Amazon isn’t only big box dealers. I have a friend who runs a shop in Pontiac and sells items through Amazon. He delivers inventory to Amazon, who then fulfills orders purchased from his inventory. That’s what it means you purchase an item that says “Sold by Acme. Fulfilled by Amazon.” Amazon gives him a way to sell to people he might not be able to reach otherwise. There are tens of thousands of small vendors on Amazon. Amazon is simply a clearinghouse for their inventory. If supporting small business is important to you, all you need to do is look for the link on the Amazon item description page that says something like”…also available from these sellers….” If you use Amazon Prime, you may not get the free shipping every time.

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    4. Richard

      Do you realize how many small businesses have Amazon stores? Most of what I buy on Amazon doesn’t really come from Amazon, it comes from a business using Amazon as an online store front.

      Reply
  2. bud

    If you want the entire economy and the government controlled by corporate plutocrats then shun local vendors and by buy from this monstrosity. But I’ll try to hold the line for the little guys and gals who are the true driving force for innovation and progress. Amazon is just another corporate monstrosity thats destroying small entrepreneurship. And the diabolical libertarian movement is doing its part to destroy the best of America. Sad.

    Reply
    1. Doug Ross

      Please list the local vendors you patronize.

      You must be happy that Trump is telling the USPS to raise its rates to deliver Amazon packages. He’s on your side!

      Reply
      1. bud

        Please list the local vendors you patronize.

        I just left neighborhood mom and pop local liquor store. I’ll need to make more frequent visits once the libertarian monster gains control. :)

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      2. Bill

        While U.S.-based e-commerce merchants contend with rising postage rates, Chinese sellers receive an incredibly cheap, subsidized shipping option from the U.S. Postal Service. Why is the USPS losing millions of dollars each year to help foreign merchants outcompete domestic businesses?

        Reply
    2. Doug Ross

      ” the little guys and gals who are the true driving force for innovation and progress. ”

      Jeff Bezos, Bill Gates, Larry Ellison, Mark Zuckerburg, Sergie Brin, Michael Dell, et al were all the little guys once. Then they got lucky – no innovation or progress from them, apparently.

      Reply
    3. Doug Ross

      Here’s hoping that 2018 is finally the year that libertarian principles take hold in America as opposed to the current mess created by Democrats and Republicans.

      Reply
      1. Brad Warthen Post author

        You think “libertarian principles” haven’t taken hold in America? What do you think has been eating away at our society for a generation — this deep malaise has led to the election of more and more people whose “qualification” is that they hate government, leading them to run it into the ground, leading to MORE alienation from government, leading to the election of pols who hate government even MORE, and so on…

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        1. Doug Ross

          The facts do not support your baseless claims. Libertarians wouldn’t run deficits. Libertarians wouldn’t spy on Americans. Libertarians wouldn’t raise taxes, they’d cut spending. Libertarians wouldn’t keep the war on terror going. Libertarians WOULD have implemented same sex marriage, legalized marijuana, and scaled back entitlements.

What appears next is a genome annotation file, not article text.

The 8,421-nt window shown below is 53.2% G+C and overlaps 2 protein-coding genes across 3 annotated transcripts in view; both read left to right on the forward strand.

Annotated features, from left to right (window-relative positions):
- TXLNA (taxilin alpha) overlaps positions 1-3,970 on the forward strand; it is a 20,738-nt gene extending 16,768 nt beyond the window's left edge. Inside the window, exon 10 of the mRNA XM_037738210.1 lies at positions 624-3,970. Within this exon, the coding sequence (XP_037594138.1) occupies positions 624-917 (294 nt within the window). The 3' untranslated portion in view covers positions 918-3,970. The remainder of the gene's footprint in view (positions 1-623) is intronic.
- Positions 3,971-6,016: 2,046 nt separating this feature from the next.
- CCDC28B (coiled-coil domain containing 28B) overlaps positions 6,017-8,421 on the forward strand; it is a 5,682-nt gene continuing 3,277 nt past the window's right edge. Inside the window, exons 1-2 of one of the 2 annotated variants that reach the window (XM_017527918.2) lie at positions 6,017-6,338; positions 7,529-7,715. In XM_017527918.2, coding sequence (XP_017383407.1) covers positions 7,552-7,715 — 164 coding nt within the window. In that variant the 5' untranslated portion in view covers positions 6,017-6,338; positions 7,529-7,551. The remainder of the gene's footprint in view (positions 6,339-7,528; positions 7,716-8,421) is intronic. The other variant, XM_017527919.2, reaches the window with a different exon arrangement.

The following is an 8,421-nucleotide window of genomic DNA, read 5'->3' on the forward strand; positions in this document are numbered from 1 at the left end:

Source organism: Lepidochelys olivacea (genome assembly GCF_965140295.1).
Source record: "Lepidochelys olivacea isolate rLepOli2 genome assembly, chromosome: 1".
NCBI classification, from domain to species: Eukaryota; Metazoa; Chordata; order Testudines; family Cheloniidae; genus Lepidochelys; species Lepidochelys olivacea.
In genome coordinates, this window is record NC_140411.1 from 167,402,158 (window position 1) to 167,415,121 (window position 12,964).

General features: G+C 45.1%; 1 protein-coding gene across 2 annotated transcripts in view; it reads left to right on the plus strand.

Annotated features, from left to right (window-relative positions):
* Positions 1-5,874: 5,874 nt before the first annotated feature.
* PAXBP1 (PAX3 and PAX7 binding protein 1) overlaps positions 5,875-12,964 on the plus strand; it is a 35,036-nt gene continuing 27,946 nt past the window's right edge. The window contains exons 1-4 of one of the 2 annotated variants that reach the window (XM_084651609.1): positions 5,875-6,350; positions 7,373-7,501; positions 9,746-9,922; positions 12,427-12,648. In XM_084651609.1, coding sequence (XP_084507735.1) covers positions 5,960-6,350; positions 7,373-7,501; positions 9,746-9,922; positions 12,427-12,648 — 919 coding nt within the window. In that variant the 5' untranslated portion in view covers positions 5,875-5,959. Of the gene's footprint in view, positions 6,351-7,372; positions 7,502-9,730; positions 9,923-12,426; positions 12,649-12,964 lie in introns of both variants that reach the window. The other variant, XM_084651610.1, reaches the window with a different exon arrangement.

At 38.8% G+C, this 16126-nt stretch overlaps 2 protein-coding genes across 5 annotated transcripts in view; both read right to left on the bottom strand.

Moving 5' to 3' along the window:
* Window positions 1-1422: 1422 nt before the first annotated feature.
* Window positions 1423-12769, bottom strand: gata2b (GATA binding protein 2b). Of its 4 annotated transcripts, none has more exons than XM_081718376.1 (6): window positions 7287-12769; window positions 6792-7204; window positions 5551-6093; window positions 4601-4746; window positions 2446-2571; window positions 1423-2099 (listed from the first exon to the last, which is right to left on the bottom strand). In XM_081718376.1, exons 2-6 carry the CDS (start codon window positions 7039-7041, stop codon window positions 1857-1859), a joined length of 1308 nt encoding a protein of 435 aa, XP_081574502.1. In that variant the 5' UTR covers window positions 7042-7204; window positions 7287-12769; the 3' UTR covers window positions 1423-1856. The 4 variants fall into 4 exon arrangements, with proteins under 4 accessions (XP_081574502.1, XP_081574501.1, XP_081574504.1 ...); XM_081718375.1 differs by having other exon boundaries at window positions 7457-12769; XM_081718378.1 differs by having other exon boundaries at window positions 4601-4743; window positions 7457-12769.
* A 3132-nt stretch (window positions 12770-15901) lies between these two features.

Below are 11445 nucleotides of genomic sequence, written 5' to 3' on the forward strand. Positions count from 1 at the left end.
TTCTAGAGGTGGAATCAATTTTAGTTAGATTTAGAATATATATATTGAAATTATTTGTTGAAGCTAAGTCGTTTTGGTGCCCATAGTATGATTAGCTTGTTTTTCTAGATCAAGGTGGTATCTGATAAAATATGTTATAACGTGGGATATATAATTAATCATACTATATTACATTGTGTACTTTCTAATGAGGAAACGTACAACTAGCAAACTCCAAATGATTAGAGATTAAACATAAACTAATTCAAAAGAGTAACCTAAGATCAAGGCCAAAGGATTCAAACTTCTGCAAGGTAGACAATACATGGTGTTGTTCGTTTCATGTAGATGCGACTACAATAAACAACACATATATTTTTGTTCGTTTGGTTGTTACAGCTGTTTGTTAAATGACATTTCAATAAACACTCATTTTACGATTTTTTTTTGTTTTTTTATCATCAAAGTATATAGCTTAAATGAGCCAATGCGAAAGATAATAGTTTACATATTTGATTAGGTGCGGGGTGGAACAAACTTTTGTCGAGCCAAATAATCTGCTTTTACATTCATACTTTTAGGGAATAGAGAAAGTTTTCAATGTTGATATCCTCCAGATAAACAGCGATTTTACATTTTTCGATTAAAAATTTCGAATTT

For so many politicians you claim hate government, they sure seem to be doing exactly the opposite. Anyway, the highest ranking libertarian leaning politician is Rand Paul and he hasn’t been able to get any of his major policies enacted.

          But, you keep telling yourself its the libertarian’s fault. Not Pelosi, Schumer, McConnell, McCain, Clyburn, et al who have been in there for decades. Yep, it’s libertarians.

          If people hate government it’s because government is lousy at what it does.

          Reply
          1. Brad Warthen Post author

            It’s so hard to discuss someone who flatly says absurd things like “government is lousy at what it does.”

            Excuse me, Doug, but when someone says “libertarian principles” to me, I hear the unrelenting drip, drip, drip of cynicism and negativity aimed at everything that government is about. You evidently imagine something positive. I don’t.

            You know why? Because I’ve lived through the last few decades, and paid attention.

            Today on my afternoon walk, I passed by a granite plinth on the State House grounds, celebrating the completion of the group of state government buildings that surround it — starting with the State House itself, then to the Calhoun building, then to the Brown, Blatt and Gressette buildings that all went up in the ’70s. And on one side was a relief image of Gov. McNair, giving him credit for having gotten these things done in his time in office.

            And the whole spirit was one of pride that these things had been built, and would go on to serve the people of South Carolina for generations to come.

            On one level, the pride was a bit much, since the buildings are not marvels of architectural beauty. But they do still stand, and they do still serve.

            And I knew as I looked upon them that it would have been hard, and increasingly impossible, for these serviceable buildings to have been constructed in the following decades. I absolutely can’t imagine it today. And this was a rather modest undertaking, compared to, say, Eisenhower’s Interstate highway system.

            It started with the “Reagan Revolution,” during which Republicans decided they’d never heard a funnier joke than “I’m from the government and I’m here to help you.” And the cynicism and utter bile aimed toward the very idea of government just got worse and worse in the three decades after that, until you got to the most extreme expression of all: The Sanford pathology of not wanting to spend money on public services even if it falls out of the sky.